This is a standalone, but set in the same world as The Bone Houses which I haven't read. While reading a few reviews, I see that the epilogue of this one tied it in with The Bone Houses in a really cool way, which I obviously didn't understand. It made me wish I had read The Bone Houses first, but now I really want to read it to see how the stories are connected!
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I wanted to love this one. In fact, I expected to love it like I loved the Bone Houses. But I just.... didn't.

It *should* be everything I like. Set in the same world as Bone Houses, a heist with magic, characters with mysterious pasts... But it just felt flat.

I tried reading the book and listening to the audiobook and neither one could keep my interest. In fact, it sent me into a bit of a slump where I just couldn't bring myself to pick up any book because I dreaded returning to this one. It just felt like a slog?

I'm finally calling it and DNFing at 60% of the way through. I mean, if you're 60% into a standalone heist novel and you're still slooooowly introducing characters / gathering the crew and none of them have been fleshed out enough to have personalities (and you can barely remember their names and certainly not what they look like) and you have almost no idea about the bigger picture or more than the sketchiest details about the characters' pasts or the heist itself ...then that’s a problem.

The one thing I did like was the relationship between Mer and her former mentor. There is obviously fondness there on both sides, mixed with quite a bit of mistrust on Mer's and a tendency for her mentor to go into teacher mode and/or fail to disclose critical pieces of his plot so that Mer has to follow him with a dose of blind faith.

In the end, too much is kept a mystery both from the characters themselves and from the reader. Mysterious pasts and gifts and magic and plans can intrigue the reader. But if so much is kept in the dark that all you can do is stumble around hoping to figure out what the heck is going on, it does not make for a pleasant reading experience.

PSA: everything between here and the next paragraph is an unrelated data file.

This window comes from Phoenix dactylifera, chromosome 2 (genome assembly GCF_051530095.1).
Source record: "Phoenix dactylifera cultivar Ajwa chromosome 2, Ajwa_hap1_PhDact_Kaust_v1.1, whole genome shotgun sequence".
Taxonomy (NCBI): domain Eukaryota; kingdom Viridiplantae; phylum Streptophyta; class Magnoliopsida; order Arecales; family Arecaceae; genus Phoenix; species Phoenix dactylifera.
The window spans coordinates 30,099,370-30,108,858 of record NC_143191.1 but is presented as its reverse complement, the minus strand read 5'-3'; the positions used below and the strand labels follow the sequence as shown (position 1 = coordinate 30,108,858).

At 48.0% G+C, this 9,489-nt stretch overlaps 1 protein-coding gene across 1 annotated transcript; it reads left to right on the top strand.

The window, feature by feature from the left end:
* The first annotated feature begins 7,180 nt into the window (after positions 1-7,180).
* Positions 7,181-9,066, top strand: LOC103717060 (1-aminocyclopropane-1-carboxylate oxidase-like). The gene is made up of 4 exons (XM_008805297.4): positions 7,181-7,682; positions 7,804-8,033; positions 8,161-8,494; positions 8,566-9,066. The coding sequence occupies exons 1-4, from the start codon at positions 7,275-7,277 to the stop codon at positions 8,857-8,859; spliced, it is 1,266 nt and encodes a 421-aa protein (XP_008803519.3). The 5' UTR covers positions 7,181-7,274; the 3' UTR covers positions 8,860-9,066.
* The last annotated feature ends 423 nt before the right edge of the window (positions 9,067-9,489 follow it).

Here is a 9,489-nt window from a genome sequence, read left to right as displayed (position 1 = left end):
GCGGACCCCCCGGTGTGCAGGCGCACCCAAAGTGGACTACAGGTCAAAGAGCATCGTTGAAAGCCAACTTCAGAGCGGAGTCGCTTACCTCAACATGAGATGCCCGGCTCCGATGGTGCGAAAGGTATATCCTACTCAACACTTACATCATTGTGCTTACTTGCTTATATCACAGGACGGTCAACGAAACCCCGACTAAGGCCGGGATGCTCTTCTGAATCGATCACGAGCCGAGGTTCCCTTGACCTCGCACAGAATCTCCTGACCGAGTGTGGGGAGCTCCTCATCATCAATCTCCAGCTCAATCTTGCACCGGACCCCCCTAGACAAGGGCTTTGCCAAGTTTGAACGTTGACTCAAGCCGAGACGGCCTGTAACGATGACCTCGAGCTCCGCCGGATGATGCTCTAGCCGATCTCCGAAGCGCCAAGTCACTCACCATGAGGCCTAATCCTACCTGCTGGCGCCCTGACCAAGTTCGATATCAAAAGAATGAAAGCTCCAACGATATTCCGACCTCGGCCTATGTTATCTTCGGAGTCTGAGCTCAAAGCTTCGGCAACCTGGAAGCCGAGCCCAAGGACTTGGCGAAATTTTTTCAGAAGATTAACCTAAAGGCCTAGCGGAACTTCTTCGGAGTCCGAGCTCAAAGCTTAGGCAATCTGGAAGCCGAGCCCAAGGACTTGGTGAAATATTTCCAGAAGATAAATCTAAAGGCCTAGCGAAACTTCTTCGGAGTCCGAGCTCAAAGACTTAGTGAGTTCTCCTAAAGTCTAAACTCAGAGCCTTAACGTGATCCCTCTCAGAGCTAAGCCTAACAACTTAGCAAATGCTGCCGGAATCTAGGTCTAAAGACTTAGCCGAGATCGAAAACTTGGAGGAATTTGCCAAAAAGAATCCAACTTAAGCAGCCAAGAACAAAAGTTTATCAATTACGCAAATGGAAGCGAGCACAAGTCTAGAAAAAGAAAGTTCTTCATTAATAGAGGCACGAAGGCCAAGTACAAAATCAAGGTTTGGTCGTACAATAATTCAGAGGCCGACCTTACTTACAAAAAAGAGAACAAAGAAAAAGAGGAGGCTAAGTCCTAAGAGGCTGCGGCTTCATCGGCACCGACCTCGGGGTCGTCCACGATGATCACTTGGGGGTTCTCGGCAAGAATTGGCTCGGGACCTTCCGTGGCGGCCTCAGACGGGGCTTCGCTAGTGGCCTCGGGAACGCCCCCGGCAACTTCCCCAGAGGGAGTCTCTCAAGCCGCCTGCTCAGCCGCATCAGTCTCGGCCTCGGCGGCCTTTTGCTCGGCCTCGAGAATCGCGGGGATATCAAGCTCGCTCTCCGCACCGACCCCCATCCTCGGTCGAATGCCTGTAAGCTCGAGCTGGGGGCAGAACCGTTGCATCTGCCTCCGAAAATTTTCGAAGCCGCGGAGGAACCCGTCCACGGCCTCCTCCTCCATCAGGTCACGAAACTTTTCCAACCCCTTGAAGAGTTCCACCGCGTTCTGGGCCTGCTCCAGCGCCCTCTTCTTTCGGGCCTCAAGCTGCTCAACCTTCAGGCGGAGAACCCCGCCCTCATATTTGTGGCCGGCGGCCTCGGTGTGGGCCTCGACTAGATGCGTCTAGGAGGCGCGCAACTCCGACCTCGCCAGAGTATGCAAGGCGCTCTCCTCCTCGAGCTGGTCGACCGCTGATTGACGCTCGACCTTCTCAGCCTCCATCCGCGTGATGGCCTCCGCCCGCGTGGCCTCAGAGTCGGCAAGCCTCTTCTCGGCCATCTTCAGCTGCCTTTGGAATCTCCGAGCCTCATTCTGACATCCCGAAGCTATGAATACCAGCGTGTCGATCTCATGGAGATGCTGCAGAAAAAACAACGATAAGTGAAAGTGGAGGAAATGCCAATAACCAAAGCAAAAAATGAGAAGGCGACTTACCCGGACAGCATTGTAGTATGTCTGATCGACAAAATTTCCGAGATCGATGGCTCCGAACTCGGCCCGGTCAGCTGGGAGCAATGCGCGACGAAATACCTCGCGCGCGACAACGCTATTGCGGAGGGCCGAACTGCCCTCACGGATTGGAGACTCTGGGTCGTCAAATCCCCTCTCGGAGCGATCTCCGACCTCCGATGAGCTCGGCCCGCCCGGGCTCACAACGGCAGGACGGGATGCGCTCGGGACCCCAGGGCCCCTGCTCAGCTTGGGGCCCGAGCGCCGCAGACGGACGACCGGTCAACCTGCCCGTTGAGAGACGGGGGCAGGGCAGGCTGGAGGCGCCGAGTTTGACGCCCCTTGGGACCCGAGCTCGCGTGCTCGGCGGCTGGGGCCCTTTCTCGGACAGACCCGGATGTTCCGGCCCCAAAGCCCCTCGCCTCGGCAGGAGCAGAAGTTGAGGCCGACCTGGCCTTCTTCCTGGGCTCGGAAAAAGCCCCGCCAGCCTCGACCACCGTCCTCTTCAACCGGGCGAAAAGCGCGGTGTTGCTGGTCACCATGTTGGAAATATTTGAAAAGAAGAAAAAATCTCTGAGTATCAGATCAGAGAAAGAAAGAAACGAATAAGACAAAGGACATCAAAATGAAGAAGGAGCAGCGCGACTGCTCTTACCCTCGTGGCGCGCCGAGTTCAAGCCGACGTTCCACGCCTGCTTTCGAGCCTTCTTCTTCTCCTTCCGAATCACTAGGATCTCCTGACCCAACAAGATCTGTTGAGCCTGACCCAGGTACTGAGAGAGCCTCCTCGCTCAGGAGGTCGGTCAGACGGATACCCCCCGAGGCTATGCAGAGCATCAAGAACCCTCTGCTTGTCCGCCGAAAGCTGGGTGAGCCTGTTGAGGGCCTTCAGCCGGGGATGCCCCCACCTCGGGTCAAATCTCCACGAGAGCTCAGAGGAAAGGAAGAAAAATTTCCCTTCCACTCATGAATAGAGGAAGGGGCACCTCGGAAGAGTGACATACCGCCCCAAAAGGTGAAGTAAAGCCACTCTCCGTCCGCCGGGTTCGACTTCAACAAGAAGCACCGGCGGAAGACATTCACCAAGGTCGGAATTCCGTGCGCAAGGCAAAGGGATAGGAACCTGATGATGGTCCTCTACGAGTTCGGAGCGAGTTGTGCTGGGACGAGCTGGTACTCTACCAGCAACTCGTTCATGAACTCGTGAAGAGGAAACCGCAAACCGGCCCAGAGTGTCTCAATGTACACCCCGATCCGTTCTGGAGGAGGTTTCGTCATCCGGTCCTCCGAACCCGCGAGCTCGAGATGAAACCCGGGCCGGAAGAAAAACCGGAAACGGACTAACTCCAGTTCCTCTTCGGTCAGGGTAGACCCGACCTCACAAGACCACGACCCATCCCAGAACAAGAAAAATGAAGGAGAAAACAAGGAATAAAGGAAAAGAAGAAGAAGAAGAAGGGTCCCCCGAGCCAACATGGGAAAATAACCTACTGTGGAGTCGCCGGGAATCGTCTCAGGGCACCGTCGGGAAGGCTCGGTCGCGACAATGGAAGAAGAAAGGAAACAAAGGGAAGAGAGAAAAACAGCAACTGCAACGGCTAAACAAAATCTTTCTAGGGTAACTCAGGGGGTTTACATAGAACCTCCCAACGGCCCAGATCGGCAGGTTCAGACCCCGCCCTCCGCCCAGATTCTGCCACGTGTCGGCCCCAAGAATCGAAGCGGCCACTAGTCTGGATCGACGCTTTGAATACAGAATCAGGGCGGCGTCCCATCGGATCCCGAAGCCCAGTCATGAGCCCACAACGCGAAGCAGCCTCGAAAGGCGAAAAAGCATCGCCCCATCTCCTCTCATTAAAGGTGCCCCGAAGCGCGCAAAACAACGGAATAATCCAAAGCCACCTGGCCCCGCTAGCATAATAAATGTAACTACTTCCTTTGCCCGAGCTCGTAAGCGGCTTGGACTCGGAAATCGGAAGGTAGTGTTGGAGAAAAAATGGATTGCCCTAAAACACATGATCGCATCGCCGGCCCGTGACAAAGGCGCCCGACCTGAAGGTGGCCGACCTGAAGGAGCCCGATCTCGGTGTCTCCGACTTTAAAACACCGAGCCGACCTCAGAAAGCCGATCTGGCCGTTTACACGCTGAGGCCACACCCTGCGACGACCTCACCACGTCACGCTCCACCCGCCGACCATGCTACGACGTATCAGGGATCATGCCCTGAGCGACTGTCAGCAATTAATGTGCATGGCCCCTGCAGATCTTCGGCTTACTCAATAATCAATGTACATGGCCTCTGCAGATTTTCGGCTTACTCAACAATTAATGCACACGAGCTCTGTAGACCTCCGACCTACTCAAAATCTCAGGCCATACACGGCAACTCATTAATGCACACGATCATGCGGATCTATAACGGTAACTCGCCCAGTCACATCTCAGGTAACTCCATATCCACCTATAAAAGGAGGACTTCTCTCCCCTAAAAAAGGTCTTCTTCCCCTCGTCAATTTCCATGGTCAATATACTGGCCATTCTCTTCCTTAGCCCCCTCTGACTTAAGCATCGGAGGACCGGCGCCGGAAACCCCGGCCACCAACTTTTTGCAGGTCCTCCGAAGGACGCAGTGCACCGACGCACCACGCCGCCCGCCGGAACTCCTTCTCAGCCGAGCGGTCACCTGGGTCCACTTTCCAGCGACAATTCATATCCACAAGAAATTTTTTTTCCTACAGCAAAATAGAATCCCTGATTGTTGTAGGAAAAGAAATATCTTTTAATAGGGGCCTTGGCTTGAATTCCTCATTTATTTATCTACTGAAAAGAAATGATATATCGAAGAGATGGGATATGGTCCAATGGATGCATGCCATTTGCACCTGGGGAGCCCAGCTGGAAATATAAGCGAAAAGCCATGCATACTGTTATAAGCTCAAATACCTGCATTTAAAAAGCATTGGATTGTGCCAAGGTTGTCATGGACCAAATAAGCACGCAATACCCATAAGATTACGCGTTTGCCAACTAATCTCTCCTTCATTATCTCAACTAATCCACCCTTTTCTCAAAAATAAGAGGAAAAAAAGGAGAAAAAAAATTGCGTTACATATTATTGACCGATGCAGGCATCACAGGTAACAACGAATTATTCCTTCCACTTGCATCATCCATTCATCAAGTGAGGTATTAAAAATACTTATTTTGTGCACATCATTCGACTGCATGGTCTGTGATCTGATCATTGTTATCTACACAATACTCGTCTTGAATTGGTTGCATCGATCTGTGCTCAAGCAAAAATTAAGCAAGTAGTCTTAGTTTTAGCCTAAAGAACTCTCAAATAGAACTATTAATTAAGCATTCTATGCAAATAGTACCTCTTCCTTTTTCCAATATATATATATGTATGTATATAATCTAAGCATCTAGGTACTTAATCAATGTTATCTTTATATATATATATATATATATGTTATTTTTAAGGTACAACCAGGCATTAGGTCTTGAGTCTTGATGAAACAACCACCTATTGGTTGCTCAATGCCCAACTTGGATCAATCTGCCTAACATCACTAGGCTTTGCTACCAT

The audiobook narrator, Moira Quirk, is one of my favorites. She has a great range of character voices and a good grasp of the pronounciation of the various Welsh names. However, even her excellent narration can't make up for the foggy vagueness that encompasses this novel. 

*Thanks to NetGalley, Little, Brown Books for Young Readers, and Hachette Audio for providing an e-arc and audio arc for review.
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I went into this book thinking I was going to love it, and I was not wrong. First, Emily Lloyd-Jones is able to imbue her world with magic and whimsy through beautiful and lyrical prose and lush descriptions. At the same time, her prose is far from purple. It is both down-to-earth and comforting, and also able to instill a sense of wonder in the reader. I enjoyed the Welsh-influences on the tale, probably all the more because of the audiobook. This is definitely a story where I would recommend looking to the audiobook for pronunciation. I think that the musical lilt of the Welsh accent also just adds a whole new layer to the story. 

The fantasy genre needs more sedate quest fantasies, and if you were a fan of T. Kingfisher's Nettle and Bone, you will like this book. It has the sense of adventure that you get with questing, a ragtag group of travelers, and all the conflict and bantering, and betrayals that go along with that. Reading this book was a true delight.
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This is the first welsh mythology book I've read. It was a quick read and not to complicated to understand. Plus it had a adorable corgi in it.  Definitely loved the fairytale story telling vibes it was giving out.